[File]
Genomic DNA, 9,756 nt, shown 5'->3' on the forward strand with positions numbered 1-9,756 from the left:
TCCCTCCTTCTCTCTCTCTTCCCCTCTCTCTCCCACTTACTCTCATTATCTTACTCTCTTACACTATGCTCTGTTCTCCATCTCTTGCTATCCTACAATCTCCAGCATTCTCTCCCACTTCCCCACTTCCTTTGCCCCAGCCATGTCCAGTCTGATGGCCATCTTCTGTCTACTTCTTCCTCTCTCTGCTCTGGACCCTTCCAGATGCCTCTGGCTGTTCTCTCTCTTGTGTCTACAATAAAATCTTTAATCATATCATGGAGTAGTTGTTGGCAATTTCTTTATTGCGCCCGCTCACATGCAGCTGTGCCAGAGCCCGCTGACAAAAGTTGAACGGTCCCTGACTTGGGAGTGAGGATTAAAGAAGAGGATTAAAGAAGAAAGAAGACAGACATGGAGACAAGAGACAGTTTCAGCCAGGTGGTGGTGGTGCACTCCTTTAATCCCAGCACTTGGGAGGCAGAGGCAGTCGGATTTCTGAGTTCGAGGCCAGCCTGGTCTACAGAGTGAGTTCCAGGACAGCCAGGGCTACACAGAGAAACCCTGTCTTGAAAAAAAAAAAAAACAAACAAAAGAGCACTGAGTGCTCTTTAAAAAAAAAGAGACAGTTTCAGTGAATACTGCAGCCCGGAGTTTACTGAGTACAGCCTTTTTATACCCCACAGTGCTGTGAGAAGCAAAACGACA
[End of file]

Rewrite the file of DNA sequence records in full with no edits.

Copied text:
Genomic DNA, 9,756 nt, shown 5'->3' on the forward strand with positions numbered 1-9,756 from the left:
TCCCTCCTTCTCTCTCTCTTCCCCTCTCTCTCCCACTTACTCTCATTATCTTACTCTCTTACACTATGCTCTGTTCTCCATCTCTTGCTATCCTACAATCTCCAGCATTCTCTCCCACTTCCCCACTTCCTTTGCCCCAGCCATGTCCAGTCTGATGGCCATCTTCTGTCTACTTCTTCCTCTCTCTGCTCTGGACCCTTCCAGATGCCTCTGGCTGTTCTCTCTCTTGTGTCTACAATAAAATCTTTAATCATATCATGGAGTAGTTGTTGGCAATTTCTTTATTGCGCCCGCTCACATGCAGCTGTGCCAGAGCCCGCTGACAAAAGTTGAACGGTCCCTGACTTGGGAGTGAGGATTAAAGAAGAGGATTAAAGAAGAAAGAAGACAGACATGGAGACAAGAGACAGTTTCAGCCAGGTGGTGGTGGTGCACTCCTTTAATCCCAGCACTTGGGAGGCAGAGGCAGTCGGATTTCTGAGTTCGAGGCCAGCCTGGTCTACAGAGTGAGTTCCAGGACAGCCAGGGCTACACAGAGAAACCCTGTCTTGAAAAAAAAAAAAAACAAACAAAAGAGCACTGAGTGCTCTTTAAAAAAAAAGAGACAGTTTCAGTGAATACTGCAGCCCGGAGTTTACTGAGTACAGCCTTTTTATACCCCACAGTGCTGTGAGAAGCAAAACGACA